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Must all budget MTB's have suspension forks?

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Must all budget MTB's have suspension forks?

Old 09-12-15, 05:23 PM
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Must all budget MTB's have suspension forks?

So this is probably a lame question but I don't get the suspension on budget mountain bikes, perhaps this is a marketing scheme or a selling point? I'm sure there are many mountain bikers that would much rather ride a rigid than a budget bike with a crappy suspension that adds nothing but weight and instability.
Wouldn't it be more cost effective for manufacturers to make a rigid bike for a few less dollars?
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Old 09-12-15, 08:49 PM
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Its a selling point. General Joe off the street would automatically buy the one with suspension forks. Especially places like WalMart, all about what it looks like. Have no clue just assume that they work. An actual mountain biker would just save a bit more to buy one with functional forks. Or beginners tend to buy then upgrade, or expect a cheap bike to handle the x games then complain when they break. But regardless, suspension forks sell, rigid for mountain bikes doesnt except for people that know and want a rigid.
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Old 09-12-15, 10:40 PM
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Originally Posted by tigris99
But regardless, suspension forks sell, rigid for mountain bikes doesnt except for people that know and want a rigid.
Like this one?

https://www.bikeforums.net/mountain-b...y-new-toy.html
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Old 09-13-15, 01:58 AM
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Tigris pretty well covered it but I'll add those that do want rigids generally want nice rigids like Mostermashe's for instance . I have a surly karate monkey rigid that isn't anything special but even it new would have cost way more than most entry level bikes go for.

I don't know if I would have stuck with the sport either if I had started on a rigid. I've been riding full squish bikes for years and when I brought out the rigid for it's first ride I was ready to swap a suspension fork onto it by the end of the ride lol. Luckily I'm lazy and didn't get around to it and after a few more rides I started getting it and even liking it. I just put carbon bars on it which helps but it still beats the crap of me.
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Old 09-13-15, 07:28 AM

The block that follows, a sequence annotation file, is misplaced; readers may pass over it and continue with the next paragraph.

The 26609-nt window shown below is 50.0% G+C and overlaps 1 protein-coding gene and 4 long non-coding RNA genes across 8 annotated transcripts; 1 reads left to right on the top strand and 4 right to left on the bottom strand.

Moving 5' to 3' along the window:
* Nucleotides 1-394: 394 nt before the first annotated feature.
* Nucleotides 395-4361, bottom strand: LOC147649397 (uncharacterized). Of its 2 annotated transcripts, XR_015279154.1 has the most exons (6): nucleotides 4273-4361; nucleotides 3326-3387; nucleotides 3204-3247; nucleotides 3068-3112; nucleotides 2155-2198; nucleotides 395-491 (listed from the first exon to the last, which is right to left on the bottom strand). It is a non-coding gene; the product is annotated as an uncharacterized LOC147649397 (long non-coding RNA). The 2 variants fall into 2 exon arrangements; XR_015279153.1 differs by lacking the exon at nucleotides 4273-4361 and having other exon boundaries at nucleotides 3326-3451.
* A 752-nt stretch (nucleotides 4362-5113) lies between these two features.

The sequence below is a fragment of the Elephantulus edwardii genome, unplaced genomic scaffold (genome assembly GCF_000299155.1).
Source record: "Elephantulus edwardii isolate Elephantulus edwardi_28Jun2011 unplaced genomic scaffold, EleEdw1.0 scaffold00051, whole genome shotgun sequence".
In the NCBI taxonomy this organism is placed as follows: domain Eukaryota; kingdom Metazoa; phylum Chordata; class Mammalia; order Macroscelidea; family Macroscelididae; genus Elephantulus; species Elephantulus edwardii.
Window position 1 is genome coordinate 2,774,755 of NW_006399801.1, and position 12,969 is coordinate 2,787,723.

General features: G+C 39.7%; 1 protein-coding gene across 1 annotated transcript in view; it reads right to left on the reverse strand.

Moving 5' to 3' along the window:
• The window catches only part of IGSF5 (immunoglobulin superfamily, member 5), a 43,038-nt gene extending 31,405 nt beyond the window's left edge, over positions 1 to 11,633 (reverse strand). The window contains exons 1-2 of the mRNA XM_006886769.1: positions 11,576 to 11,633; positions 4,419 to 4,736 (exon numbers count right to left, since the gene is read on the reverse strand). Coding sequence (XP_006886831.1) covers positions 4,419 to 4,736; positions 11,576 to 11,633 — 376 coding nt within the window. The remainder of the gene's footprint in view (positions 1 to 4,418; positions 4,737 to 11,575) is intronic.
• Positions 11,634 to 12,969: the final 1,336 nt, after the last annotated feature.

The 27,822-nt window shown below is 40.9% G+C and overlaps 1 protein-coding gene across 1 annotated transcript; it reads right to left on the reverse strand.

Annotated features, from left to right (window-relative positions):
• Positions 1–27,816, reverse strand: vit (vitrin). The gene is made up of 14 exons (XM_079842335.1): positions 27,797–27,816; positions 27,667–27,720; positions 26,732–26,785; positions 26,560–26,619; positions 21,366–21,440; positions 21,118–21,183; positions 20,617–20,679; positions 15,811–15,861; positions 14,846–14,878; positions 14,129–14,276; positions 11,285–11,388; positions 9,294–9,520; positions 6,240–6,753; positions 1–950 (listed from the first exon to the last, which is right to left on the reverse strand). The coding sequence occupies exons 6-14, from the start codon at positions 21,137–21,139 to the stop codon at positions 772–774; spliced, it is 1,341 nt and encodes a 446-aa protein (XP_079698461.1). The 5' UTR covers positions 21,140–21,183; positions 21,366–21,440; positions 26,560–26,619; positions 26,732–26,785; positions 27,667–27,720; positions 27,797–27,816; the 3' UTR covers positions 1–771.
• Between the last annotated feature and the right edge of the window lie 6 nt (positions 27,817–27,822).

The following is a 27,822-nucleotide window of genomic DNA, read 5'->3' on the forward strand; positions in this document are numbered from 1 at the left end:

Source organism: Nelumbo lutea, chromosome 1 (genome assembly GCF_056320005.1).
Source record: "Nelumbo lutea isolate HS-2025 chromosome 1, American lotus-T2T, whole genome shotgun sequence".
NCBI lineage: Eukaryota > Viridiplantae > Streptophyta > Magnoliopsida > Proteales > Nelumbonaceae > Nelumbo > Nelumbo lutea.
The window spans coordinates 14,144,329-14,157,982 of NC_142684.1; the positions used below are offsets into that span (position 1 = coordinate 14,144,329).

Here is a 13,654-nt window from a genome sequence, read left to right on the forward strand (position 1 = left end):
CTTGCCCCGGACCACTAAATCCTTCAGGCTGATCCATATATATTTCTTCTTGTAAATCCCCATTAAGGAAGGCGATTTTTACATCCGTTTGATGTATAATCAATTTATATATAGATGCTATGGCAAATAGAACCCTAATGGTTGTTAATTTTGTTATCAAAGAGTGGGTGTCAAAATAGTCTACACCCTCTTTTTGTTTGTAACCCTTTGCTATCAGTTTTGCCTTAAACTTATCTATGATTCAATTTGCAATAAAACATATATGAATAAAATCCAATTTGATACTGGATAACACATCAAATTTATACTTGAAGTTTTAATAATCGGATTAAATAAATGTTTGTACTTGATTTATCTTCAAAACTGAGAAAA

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Originally Posted by Monstermash
Wow, that's a gorgeous bike!

I'm referring to bikes whether from the LBS or the big box store for the occasional rider like myself that simply wants to do light trail, gravel and some street. These days you actually have to purchase a bike with a front fork and do the fork swap or build your own.

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Old 09-13-15, 07:28 AM
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Originally Posted by gilpi
I'm sure there are many mountain bikers that would much rather ride a rigid than a budget bike with a crappy suspension that adds nothing but weight and instability.
Trouble is there are mighty few in this category. Tigris99 pretty much nails it. You have to have been around the proverbial block a few times to understand that rigid beats suspension at the low end.
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Old 09-13-15, 07:46 AM
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You get what you pay for,

I have seen more than a few wally world bikes ride into my local trail system, not long after that the rider Is walking the bike out.
Catastrophic failure's are the norm with these bikes.

Single walled rims fold, not even trued out and single wall rims are a bad mix.
Brakes don't work due to bad assembly,
Poor crank assembly at the factory, out of round gears and sticky chains,,, etc etc.
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Old 09-13-15, 11:18 AM
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Originally Posted by gilpi
Wow, that's a gorgeous bike!

I'm referring to bikes whether from the LBS or the big box store for the occasional rider like myself that simply wants to do light trail, gravel and some street. These days you actually have to purchase a bike with a front fork and do the fork swap or build your own.
I have found it's much better to build your own. Especially if you can do the work yourself. Honestly, I don't think there are any good values available as a complete bike in today's market. If you really think about it, what can you buy for $1000-1500 that has good components on it? IMO, there isn't anything available that's a good value.